Too procedural to matter

Vikas Vasal,
Richa Sawhney,
Vedika Kedia
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Finance Act 2019 had inserted section 115BAA in the Income-tax Act, 1961 (IT Act), wherein every domestic company was provided an option to pay income-tax at the concessional rate of 22% as against the prevailing rate of 30%, subject to certain specified conditions. These conditions are both substantive and procedural. On the substantive side, these conditions include giving up specified deductions/benefits. On the procedural side, the company needs to exercise its option, by filing Form 10-IC (Form) before the due date of filing the return of income (ROI). As per the literal reading of law, benefit of the concessional tax rate may not be available, if this Form is not filed within stipulated timelines.

The recent controversy

Several companies availed the concessional tax rate of 22% in the ROI filed for financial year (FY) 2019-20. However, in some cases, though these companies complied with all the substantive conditions specified under law, they inadvertently missed filing the prescribed Form, within the due date of filing the ROI. The ROI of such companies were processed by the Central Processing Centre (CPC) wherein the CPC disregarded the concessional tax rate and computed tax at the rate of 30%.

This once again raked up the issue of whether the benefits provided under the IT Act should be withdrawn only on account of non-fulfillment / delay in compliance of the procedural provisions. To what extent can procedural provisions supersede substantive law?

Undue hardship

Several representations were made to the government to remove this hardship. This was in addition to appeals being filed against the orders passed by the CPC. It is pertinent to note that in the past, courts have allowed deductions/exemptions under various other beneficial provisions of the IT Act even when the taxpayer has failed to file the prescribed forms on or before the prescribed due date. The courts took a view that filing of these forms was merely a procedural requirement. Thus, broadly speaking, a procedural law cannot be an obstruction in the implementation of provisions of the substantive law. It should always be subservient to the substantive provisions. Hence, even procedural compliances happen at a later stage, the taxpayer should be eligible to claim the deduction/exemption. 

Recently, the Gujarat High Court (Rajkamal Healds And Reeds Pvt. Ltd [TS-73-HC-2022(GUJ)), in the case of a taxpayer who faced issue of denial of concessional rate of tax, has held that the taxpayer is at liberty to file an application before Principal Chief Commissioner of Income-tax / Chief Commissioner of Income-tax under section 119(2)(b) seeking permission for condonation of delay in filing of Form electronically.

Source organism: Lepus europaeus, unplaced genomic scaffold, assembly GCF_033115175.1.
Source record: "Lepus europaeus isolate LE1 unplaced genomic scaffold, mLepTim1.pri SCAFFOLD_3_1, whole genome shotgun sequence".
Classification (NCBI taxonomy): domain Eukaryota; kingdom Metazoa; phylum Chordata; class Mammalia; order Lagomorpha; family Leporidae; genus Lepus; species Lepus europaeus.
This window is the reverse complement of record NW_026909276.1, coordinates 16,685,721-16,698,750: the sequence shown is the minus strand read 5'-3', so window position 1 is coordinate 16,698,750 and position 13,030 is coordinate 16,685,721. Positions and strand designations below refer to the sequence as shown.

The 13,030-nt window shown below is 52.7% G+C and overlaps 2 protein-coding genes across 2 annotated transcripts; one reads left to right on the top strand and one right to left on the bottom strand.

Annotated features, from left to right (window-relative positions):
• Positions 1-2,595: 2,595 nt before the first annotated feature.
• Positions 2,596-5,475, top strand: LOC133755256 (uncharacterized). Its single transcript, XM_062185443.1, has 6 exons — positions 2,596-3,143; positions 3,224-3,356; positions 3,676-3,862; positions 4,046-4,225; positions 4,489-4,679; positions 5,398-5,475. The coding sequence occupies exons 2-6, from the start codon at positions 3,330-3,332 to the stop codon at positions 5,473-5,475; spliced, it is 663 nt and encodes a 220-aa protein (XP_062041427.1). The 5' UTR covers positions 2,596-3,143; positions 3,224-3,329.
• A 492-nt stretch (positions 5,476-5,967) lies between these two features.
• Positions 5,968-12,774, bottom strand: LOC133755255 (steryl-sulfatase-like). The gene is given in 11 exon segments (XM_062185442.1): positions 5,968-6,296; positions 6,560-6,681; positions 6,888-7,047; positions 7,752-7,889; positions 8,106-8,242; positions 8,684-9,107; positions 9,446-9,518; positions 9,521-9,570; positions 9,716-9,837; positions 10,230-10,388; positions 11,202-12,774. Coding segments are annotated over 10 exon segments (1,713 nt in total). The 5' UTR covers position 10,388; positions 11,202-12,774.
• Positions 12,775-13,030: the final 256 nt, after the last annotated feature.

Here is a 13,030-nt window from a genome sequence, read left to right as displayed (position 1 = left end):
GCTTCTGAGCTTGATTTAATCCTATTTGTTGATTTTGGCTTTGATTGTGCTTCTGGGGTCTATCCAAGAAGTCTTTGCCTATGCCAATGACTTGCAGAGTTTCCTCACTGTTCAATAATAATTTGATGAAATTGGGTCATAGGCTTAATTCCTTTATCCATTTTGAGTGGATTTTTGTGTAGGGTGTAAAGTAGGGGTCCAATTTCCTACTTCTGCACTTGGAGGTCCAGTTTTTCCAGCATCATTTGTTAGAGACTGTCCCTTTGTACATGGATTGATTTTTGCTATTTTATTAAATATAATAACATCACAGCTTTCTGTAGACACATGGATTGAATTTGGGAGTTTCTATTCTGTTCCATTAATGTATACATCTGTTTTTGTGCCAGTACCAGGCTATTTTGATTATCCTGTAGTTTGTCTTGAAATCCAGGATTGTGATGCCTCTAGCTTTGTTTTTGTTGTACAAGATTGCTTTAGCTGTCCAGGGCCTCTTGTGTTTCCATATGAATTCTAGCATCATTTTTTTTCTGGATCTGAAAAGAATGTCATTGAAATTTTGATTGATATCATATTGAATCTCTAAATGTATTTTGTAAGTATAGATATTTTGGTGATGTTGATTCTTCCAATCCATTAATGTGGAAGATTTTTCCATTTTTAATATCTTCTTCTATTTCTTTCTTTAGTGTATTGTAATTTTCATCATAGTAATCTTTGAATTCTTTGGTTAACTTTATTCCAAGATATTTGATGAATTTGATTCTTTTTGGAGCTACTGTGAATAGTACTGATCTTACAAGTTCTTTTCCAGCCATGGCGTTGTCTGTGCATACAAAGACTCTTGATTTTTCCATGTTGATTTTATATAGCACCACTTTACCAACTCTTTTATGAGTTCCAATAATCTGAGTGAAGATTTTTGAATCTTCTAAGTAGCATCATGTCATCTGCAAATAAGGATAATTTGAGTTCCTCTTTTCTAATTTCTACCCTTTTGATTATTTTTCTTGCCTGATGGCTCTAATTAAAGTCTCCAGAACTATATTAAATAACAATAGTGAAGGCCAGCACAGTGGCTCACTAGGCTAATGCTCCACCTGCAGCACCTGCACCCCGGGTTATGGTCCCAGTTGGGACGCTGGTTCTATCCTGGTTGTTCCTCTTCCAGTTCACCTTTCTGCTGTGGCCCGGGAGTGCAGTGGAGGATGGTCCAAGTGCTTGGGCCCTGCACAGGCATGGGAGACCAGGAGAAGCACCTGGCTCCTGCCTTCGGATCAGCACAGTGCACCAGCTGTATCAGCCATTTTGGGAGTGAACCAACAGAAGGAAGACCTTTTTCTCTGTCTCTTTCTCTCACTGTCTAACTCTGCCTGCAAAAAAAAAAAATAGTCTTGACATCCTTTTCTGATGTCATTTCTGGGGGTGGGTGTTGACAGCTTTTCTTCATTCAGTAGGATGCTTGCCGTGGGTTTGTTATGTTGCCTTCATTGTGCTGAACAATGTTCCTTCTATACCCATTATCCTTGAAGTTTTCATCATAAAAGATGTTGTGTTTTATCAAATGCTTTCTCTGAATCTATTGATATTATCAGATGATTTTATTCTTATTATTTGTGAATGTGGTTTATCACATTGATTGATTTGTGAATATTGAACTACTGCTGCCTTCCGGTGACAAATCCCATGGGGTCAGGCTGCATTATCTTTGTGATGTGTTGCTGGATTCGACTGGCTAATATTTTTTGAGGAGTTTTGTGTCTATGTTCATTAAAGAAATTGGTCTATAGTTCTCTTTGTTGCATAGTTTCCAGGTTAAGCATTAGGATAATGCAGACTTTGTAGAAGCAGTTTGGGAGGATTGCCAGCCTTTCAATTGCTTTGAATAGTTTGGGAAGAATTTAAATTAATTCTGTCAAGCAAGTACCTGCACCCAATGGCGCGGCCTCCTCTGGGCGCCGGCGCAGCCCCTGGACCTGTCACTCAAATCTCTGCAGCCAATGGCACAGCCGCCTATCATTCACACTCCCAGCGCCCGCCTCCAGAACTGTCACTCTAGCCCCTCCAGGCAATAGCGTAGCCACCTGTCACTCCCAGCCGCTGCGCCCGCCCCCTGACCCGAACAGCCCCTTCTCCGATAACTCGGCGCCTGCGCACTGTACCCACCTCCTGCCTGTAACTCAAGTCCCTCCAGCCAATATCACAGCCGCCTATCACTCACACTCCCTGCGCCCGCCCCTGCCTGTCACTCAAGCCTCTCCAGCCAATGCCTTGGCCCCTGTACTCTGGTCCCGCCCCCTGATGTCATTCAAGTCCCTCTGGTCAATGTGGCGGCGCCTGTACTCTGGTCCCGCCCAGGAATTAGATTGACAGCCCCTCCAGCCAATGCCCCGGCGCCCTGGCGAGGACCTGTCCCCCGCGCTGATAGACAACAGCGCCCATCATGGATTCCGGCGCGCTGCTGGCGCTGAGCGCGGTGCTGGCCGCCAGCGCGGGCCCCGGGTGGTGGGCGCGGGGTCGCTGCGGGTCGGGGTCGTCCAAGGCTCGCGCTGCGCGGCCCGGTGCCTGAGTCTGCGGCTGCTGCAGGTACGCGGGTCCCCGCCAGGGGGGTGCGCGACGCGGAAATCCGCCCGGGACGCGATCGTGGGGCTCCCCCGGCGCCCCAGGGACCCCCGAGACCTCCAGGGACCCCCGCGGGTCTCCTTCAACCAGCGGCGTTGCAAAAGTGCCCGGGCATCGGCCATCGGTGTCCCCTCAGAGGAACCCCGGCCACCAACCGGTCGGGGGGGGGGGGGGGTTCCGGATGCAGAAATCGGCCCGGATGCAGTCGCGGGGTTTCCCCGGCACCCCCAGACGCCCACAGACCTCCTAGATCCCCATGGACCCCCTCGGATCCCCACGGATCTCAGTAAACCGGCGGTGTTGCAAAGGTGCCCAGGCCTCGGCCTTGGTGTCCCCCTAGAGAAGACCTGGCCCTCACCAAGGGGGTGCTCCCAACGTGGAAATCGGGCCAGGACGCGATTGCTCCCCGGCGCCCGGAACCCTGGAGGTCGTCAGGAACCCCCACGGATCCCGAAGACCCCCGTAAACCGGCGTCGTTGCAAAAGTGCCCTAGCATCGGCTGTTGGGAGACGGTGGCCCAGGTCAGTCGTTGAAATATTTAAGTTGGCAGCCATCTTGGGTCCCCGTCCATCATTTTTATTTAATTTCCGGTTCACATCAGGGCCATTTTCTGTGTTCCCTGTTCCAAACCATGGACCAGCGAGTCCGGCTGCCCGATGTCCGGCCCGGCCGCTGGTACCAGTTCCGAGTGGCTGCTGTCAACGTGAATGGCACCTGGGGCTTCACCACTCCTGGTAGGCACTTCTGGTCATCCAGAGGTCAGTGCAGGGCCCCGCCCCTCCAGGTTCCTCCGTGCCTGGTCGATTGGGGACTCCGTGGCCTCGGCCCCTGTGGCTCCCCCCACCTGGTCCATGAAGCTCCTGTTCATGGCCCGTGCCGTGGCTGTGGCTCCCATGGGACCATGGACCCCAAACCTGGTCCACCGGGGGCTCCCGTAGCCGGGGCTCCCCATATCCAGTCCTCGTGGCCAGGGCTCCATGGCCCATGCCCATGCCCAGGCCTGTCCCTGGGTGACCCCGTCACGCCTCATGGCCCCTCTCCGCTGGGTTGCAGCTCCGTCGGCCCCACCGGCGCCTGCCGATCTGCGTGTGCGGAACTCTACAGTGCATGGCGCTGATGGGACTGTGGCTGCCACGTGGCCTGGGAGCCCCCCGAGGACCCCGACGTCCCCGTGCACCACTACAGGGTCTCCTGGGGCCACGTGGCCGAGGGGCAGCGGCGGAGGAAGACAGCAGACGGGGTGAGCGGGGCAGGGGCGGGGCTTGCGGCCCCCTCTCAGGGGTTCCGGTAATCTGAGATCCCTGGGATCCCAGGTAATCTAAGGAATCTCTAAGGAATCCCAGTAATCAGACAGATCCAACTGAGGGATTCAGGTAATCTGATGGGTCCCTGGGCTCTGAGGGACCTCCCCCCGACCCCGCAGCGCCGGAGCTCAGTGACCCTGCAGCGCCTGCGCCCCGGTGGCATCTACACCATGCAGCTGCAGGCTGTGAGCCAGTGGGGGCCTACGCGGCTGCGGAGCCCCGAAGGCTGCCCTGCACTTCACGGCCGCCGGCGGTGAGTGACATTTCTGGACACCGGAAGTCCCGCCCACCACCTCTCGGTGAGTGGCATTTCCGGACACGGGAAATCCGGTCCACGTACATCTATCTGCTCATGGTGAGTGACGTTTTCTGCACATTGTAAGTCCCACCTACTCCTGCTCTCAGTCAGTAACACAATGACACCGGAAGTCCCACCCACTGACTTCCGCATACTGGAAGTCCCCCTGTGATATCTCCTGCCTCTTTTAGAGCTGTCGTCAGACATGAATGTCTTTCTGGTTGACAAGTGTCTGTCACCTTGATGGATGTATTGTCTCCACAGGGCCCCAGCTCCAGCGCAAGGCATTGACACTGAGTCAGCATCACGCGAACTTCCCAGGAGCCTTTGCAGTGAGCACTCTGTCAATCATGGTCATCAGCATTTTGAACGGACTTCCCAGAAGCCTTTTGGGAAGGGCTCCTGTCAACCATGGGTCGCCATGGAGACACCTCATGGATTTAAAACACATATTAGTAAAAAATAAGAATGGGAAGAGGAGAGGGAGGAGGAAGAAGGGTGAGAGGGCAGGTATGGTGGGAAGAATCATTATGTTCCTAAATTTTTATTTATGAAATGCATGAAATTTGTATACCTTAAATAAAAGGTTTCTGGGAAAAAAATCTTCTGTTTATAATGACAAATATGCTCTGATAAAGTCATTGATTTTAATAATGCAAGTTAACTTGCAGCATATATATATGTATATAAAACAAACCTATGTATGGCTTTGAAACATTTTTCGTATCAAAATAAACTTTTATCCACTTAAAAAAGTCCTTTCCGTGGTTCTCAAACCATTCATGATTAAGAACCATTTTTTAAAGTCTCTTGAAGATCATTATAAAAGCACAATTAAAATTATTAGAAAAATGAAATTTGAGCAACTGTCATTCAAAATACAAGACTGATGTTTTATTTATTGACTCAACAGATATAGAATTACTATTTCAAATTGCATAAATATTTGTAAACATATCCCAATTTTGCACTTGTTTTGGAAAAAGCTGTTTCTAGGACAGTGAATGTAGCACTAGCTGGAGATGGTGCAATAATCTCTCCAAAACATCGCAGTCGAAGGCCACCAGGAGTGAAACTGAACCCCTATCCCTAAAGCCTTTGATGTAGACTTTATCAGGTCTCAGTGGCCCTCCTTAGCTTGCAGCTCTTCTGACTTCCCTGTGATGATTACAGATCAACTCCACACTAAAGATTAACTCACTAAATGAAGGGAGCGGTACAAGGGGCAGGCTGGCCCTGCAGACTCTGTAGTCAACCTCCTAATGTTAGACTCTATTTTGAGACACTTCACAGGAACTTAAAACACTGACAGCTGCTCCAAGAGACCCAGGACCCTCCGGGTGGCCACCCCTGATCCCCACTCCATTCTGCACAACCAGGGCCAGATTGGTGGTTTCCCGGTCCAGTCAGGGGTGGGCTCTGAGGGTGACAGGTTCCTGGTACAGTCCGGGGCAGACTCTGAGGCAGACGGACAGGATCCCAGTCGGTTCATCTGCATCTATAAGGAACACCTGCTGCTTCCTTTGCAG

CBDT Clarification

In response to the numerous representations, CBDT has recently clarified (vide Circular No 6/2022 dated 17 March 2022) that the delay in filing the Form for FY 2019-20 should be condoned if following conditions are satisfied:

  • The ROI for FY 2019-20 has been filed on or before the due date specified in section 139(1) of the Act.
  • The eligible domestic company has opted for taxation under section 115BAA in "Filing Status" in "Part A-GEN" of Form ITR-6.
  • Form No. 10-IC is filed electronically on or before 30 June 2022 or 3 months from the end of the month in which this circular is issued, whichever is later. 


The government has proactively been taking steps to improve the ease of doing business in India. This can be seen from various recent reforms in form of simplification and rationalisation of various procedures (such as assessments, appeals, etc.). It is desirable that this issue, which despite favourable court rulings keeps cropping up, needs to be addressed in totality. More so because there are several provisions under the IT Act, which contain requirement of filing of various forms to avail any tax benefit.

One way to deal with such cases could be that the details required by these forms could be incorporated within the ROI itself. This will avoid the confusion of filing various forms and will hence also reduce the defaults on the procedural front. Or, if there is a delay or default the income-tax authority could highlight the same and ask the taxpayer to comply within stipulated timeframe instead of denying the tax benefit.

The other alternative could be that a simplified procedure for obtaining condonation of delay from the jurisdictional income-tax authority, in a time bound manner could laid down. Instructions could be provided to the income-tax authority to provide relief, in light of the various taxpayer favourable court rulings.

These small steps towards rationalisation of compliance procedures will go a long way in reduction of litigation on account of denial of tax benefits because of procedural lapses or delays. Thus, in the instant case a simple column in the tax return itself should be sufficient for the tax payer to opt for the concessional tax rate and giving up the specified tax benefits, instead of filing a separate form.